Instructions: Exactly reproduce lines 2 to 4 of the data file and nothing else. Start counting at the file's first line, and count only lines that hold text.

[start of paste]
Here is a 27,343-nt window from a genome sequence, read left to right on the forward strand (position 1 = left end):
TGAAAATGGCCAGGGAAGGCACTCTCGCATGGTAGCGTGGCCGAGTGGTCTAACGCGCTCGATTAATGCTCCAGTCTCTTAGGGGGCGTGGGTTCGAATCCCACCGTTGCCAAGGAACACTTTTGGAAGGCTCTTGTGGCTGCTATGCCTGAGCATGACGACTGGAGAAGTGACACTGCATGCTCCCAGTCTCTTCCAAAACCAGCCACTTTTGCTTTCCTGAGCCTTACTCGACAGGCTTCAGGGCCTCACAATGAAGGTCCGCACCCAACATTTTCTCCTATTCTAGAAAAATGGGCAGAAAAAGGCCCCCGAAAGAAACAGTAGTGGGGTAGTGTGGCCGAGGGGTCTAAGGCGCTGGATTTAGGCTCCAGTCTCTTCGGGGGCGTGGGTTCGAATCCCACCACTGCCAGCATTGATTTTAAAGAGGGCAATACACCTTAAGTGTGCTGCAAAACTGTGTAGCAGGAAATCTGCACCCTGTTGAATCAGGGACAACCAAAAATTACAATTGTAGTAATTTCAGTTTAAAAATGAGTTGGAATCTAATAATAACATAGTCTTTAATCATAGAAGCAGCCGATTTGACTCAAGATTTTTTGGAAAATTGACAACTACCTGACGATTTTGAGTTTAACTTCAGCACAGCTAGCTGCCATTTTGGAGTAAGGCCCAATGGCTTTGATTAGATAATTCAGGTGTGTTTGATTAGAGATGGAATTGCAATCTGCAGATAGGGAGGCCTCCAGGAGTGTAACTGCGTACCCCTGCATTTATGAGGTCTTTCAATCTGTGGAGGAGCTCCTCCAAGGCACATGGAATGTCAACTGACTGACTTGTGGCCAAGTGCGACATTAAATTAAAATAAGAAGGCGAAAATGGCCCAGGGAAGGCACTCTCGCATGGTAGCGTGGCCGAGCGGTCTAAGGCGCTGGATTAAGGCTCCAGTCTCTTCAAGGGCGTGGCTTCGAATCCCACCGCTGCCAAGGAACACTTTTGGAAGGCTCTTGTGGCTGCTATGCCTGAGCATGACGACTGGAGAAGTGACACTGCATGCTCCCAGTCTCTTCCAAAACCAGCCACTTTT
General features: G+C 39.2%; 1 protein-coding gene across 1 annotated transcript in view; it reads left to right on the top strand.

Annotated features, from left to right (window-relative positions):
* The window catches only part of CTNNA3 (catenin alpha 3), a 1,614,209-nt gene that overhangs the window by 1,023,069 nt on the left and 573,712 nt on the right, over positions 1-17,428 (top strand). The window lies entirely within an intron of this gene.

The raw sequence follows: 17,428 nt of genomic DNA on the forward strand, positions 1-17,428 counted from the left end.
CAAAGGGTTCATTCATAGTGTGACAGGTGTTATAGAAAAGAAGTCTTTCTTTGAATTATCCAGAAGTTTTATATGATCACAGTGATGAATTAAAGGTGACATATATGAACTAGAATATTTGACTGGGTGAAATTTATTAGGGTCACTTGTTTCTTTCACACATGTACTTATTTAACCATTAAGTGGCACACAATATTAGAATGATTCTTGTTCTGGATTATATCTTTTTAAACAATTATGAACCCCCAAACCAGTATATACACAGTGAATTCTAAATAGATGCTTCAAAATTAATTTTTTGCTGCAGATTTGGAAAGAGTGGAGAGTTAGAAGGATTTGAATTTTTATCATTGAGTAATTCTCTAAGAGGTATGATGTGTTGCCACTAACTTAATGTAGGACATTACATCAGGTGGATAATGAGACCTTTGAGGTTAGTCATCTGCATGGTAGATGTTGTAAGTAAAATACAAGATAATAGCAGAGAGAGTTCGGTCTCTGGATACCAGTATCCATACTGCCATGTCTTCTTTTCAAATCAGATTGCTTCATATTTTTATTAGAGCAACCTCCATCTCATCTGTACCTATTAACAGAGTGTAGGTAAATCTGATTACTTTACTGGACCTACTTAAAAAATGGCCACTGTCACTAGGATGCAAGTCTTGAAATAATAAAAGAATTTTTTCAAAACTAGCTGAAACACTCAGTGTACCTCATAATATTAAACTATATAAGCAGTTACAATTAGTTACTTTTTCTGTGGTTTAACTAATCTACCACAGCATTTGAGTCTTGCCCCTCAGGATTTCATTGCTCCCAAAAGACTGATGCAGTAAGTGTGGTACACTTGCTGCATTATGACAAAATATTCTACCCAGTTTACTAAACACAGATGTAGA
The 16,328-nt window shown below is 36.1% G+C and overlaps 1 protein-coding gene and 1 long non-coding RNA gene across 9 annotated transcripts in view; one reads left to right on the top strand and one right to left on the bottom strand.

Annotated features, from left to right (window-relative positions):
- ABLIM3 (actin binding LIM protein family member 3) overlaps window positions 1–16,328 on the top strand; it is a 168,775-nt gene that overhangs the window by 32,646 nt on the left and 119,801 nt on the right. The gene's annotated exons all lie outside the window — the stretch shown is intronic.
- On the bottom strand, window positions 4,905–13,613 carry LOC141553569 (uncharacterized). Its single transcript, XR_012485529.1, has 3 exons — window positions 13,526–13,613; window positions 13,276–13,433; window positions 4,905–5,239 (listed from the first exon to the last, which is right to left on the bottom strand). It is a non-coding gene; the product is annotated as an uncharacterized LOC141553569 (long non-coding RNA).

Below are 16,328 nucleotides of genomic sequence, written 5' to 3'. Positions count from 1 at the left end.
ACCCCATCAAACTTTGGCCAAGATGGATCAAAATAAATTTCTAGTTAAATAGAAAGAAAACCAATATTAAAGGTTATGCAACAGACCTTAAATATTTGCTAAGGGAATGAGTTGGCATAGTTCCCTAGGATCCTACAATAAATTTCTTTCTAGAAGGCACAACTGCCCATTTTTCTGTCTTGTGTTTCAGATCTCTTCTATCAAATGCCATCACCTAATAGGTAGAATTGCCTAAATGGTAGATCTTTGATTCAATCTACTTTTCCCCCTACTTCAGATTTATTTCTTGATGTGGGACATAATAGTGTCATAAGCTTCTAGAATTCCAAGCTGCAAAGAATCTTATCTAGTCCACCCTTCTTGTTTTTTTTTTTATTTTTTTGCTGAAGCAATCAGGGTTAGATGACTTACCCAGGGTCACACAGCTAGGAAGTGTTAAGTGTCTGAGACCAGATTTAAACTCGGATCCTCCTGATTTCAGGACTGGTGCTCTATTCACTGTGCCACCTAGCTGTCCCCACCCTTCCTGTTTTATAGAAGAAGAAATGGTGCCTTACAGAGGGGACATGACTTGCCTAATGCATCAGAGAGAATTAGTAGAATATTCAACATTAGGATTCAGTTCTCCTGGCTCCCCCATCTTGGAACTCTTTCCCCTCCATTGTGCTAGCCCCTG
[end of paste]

TGAAAATGGCCAGGGAAGGCACTCTCGCATGGTAGCGTGGCCGAGTGGTCTAACGCGCTCGATTAATGCTCCAGTCTCTTAGGGGGCGTGGGTTCGAATCCCACCGTTGCCAAGGAACACTTTTGGAAGGCTCTTGTGGCTGCTATGCCTGAGCATGACGACTGGAGAAGTGACACTGCATGCTCCCAGTCTCTTCCAAAACCAGCCACTTTTGCTTTCCTGAGCCTTACTCGACAGGCTTCAGGGCCTCACAATGAAGGTCCGCACCCAACATTTTCTCCTATTCTAGAAAAATGGGCAGAAAAAGGCCCCCGAAAGAAACAGTAGTGGGGTAGTGTGGCCGAGGGGTCTAAGGCGCTGGATTTAGGCTCCAGTCTCTTCGGGGGCGTGGGTTCGAATCCCACCACTGCCAGCATTGATTTTAAAGAGGGCAATACACCTTAAGTGTGCTGCAAAACTGTGTAGCAGGAAATCTGCACCCTGTTGAATCAGGGACAACCAAAAATTACAATTGTAGTAATTTCAGTTTAAAAATGAGTTGGAATCTAATAATAACATAGTCTTTAATCATAGAAGCAGCCGATTTGACTCAAGATTTTTTGGAAAATTGACAACTACCTGACGATTTTGAGTTTAACTTCAGCACAGCTAGCTGCCATTTTGGAGTAAGGCCCAATGGCTTTGATTAGATAATTCAGGTGTGTTTGATTAGAGATGGAATTGCAATCTGCAGATAGGGAGGCCTCCAGGAGTGTAACTGCGTACCCCTGCATTTATGAGGTCTTTCAATCTGTGGAGGAGCTCCTCCAAGGCACATGGAATGTCAACTGACTGACTTGTGGCCAAGTGCGACATTAAATTAAAATAAGAAGGCGAAAATGGCCCAGGGAAGGCACTCTCGCATGGTAGCGTGGCCGAGCGGTCTAAGGCGCTGGATTAAGGCTCCAGTCTCTTCAAGGGCGTGGCTTCGAATCCCACCGCTGCCAAGGAACACTTTTGGAAGGCTCTTGTGGCTGCTATGCCTGAGCATGACGACTGGAGAAGTGACACTGCATGCTCCCAGTCTCTTCCAAAACCAGCCACTTTT
General features: G+C 39.2%; 1 protein-coding gene across 1 annotated transcript in view; it reads left to right on the top strand.

Annotated features, from left to right (window-relative positions):